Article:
The first prototype of the Lilium Jet eVTOL aircraft out of two was destroyed in a fire. It will be replaced by the only one left in the flight-test program.
Update: Lilium says its last Lilium jet prototype flight testing could be delayed by several weeks. It is working on what caused the fire. The aviation startup announced: “Flight-testing of the second Lilium Jet will only begin when we have discovered the root cause of the fire and implemented any necessary updates into the aircraft. Safety is our key concern.” on FlightGlobal.
Lilium suffered a terrible set back on February 27. As the crew worked on maintenance, the Lilium Jet electric vertical takeoff & landing (eVTOL) caught on fire. The company says it is damaged beyond repair. Lilium will have to rely on its only other prototype. Thankfully, the second aircraft was not damaged in the fire that took place at Oberpfaffenhofen Airport in Germany. Lilium says no one was injured in the fire.
One of two Lilium Jet destroyed
The story broke on AIN where a spokesperson said it could take a few weeks to get to the root cause of the fire. Luckily, the company planned to use the second prototype for flight testing. The first prototype was to be retired shortly.
Lilium’s eVTOL, which it calls Jet was used for air-taxi testing. Lilium says it will introduce its urban air mobility (UAM) service in 2025. The Lilium Jet eVTOL uses a distributed energy propulsion (DEP) platform. It sports 36 ducted fans for vectored thrust flight. They are in the main wing and forward canard. Its projected range is up to 186 miles with speeds of 161 knots (185.30 MPH and shy of 300KPH).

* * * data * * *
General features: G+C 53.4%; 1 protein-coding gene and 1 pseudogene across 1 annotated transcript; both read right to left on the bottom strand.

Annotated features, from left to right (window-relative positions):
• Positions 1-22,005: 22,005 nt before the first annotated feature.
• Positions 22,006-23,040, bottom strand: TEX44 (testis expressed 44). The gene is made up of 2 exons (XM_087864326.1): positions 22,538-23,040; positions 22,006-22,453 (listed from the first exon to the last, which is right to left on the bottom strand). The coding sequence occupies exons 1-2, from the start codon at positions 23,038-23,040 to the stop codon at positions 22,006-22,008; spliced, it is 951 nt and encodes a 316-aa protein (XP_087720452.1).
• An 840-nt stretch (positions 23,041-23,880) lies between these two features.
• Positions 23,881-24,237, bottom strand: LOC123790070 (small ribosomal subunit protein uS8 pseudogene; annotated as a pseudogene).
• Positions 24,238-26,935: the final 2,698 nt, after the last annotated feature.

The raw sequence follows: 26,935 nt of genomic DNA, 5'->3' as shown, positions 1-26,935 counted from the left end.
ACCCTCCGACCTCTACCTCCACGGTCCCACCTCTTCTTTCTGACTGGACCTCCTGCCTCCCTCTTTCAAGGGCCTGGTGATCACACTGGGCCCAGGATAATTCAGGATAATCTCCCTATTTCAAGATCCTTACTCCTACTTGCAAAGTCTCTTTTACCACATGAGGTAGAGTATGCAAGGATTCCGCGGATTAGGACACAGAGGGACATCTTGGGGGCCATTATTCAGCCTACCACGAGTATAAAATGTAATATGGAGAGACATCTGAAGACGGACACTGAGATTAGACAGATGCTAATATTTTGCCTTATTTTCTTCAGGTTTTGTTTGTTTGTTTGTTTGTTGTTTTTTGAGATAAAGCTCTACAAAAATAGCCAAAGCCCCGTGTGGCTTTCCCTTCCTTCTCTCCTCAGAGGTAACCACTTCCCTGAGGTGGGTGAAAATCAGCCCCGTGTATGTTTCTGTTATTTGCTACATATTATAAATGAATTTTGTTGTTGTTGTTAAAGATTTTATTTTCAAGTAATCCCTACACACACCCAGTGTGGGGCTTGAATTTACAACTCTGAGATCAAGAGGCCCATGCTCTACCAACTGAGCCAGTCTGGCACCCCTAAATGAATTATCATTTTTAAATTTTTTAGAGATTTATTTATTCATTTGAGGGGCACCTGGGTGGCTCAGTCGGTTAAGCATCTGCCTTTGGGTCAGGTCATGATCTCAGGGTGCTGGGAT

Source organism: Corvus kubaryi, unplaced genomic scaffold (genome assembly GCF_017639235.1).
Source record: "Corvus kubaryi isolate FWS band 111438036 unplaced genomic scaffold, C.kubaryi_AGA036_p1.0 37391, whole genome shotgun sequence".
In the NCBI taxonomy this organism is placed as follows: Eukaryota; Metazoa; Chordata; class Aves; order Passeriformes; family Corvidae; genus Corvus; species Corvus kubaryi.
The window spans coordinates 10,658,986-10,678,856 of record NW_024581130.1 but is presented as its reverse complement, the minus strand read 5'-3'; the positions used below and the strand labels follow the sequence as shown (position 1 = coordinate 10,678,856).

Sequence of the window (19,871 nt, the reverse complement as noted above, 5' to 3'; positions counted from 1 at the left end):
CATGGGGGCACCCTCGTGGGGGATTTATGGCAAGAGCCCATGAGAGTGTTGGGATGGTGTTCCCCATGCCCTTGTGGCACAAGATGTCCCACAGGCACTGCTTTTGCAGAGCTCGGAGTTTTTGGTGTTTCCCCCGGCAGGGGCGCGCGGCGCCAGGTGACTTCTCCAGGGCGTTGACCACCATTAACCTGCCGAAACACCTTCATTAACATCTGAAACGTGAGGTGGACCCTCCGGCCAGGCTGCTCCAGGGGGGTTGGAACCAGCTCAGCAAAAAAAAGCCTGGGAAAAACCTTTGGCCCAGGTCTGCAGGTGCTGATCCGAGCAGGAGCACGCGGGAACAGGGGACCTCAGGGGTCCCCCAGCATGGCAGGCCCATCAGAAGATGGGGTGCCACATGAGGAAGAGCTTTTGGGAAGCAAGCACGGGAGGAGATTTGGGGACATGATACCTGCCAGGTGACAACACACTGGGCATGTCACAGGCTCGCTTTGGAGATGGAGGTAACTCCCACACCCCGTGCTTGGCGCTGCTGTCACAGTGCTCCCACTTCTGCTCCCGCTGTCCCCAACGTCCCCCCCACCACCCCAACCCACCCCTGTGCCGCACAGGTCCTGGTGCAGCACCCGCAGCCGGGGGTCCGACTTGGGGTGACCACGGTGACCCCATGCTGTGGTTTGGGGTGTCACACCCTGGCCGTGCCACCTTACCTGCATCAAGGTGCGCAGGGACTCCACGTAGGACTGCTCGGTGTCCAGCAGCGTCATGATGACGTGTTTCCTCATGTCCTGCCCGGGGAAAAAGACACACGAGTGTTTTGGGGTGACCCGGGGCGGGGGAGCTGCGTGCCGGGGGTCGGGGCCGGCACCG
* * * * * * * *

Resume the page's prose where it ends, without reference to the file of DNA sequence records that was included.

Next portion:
Eviation loses Alice eVTOL prototype
If this story rings a bell, that’s because another aviation startup suffered a terrible setback recently. The electric Eviation Alice prototype was also destroyed in a fire over a month ago on January 22. This was the startup’s first and only example of its electric fixed-wing aircraft. Eviation says the fire started in a ground-based battery system.
Eviation’s Alice is a blank slate designed based on composites. I spoke with CEO and co-founder Omer Bar-Yohay a year and a half ago. He explained how the Prescott, Arizona based Eviation designed the Alice. The electric three variable-pitch propeller aircraft will carry nine passengers and two crew.
The battery would be enough to fly 540–650 mi (1,000–1,200 km or 621 to 745 miles) at 240 km (440KMH or 273 MPH). It uses a 900-kWh battery pack for a combined power of 780 kW (260 kW each). Recharging is 70 minutes with 30 minutes enough for a 60-minute flight.
Omer told me the direct operating costs would be much lower than for a similarly sized turboprop aircraft. He estimated around $200 per flight hour. So far, the Alice is set to cost $4 million.
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